When Valentine’s Day hits the Lantern Festival: How do Chinese celebrate?

When Valentine’s Day hits the Lantern Festival: How do Chinese celebrate?

This slideshow requires JavaScript.

To have Tangyuan with your family or to have dinner with your boy/girlfriend?

That is a big conflict for a lot of Chinese, especially young people, this year.

February 14, as we all know, is Valentine’s Day in Western Countries. It is, however, also a very crucial day for Chinese. On the Chinese Lunar Calendar this year, February 14 is the Lantern Festival, which is a very important part of Spring Festival. Families gather around during dinnertime and have this day’s special food – Tangyuan, made of glutinous rice flour with sweet fillings inside. The end of the Lantern Festival means the beginning of hard work in a fresh new year.

Spending time with your family during the Lantern Festival is a Chinese tradition of more than 2,000 years. It is natural for Chinese people to celebrate this traditional Chinese festival.  However, after the introduction of western culture, Chinese people now also enjoy the western Valentine’s Day.

Historically, family affection has been and still is the spirit of Chinese Festivals. Nearly all traditional festivals emphasize the family. The Spring Festival and the Lantern Festival celebrate the union of the family in the New Year. The Mid-autumn Festival celebrates the reunion (or the hope of reunion) of the family in the year.  Tomb-sweeping Day is for the family to get together to remember their ancestors. Thus, we can see that the two main aspects of Chinese Festivals are family and tradition.

Unlike the traditional festivals in China, western cultures have different themes in different festivals. For example, Valentine’s Day is for couples, Christmas is for families, and Halloween is for kids. When these concepts were introduced into China, they appealed to Chinese people, especially the concept of Valentine’s Day.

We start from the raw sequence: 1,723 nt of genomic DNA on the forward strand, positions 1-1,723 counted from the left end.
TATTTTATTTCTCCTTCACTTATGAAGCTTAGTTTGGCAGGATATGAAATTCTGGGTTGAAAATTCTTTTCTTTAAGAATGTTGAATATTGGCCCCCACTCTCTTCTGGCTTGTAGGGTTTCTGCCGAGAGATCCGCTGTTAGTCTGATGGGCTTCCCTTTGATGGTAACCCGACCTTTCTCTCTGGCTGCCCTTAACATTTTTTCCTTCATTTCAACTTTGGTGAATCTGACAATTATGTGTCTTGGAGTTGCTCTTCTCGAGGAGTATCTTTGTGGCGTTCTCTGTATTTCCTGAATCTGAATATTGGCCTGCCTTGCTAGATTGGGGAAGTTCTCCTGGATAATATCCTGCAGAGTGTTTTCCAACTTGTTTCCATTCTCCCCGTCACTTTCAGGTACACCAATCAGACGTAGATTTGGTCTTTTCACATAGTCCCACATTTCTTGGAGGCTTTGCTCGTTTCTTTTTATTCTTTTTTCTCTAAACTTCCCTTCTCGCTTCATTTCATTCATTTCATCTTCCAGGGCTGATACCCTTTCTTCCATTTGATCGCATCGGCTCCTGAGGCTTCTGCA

During the old times, Chinese people used to hide their love and emotions. That was the way to behave properly and to be treated as upper class. However, the young generations, especially after the Reform and Opening-up, receive advanced education and accept the concept of equality and freedom. They need to express their emotion and love loud to the one they love and the world. That’s why Valentine’s Day is so popular in modern China. An interesting phenomenon is that after Valentine’s Day becoming widely accepted in China, the smart Chinese merchants created a Chinese Valentine’s Day based on a Chinese love fairy tale.

It seems that this is a conflict in making the choice of which festival to celebrate among Chinese young people. However, in fact, it is actually the conflict of two cultures. But this conflict may not be a bad thing.

As one of my friends commented on this phenomenon: “Why should we be bothered by this choice? We are lucky that we can have Tangyuan with chocolate fillings so that we can celebrate both Valentine’s Day and the Lantern Festival.”

Leave a Reply

Your email address will not be published. Required fields are marked *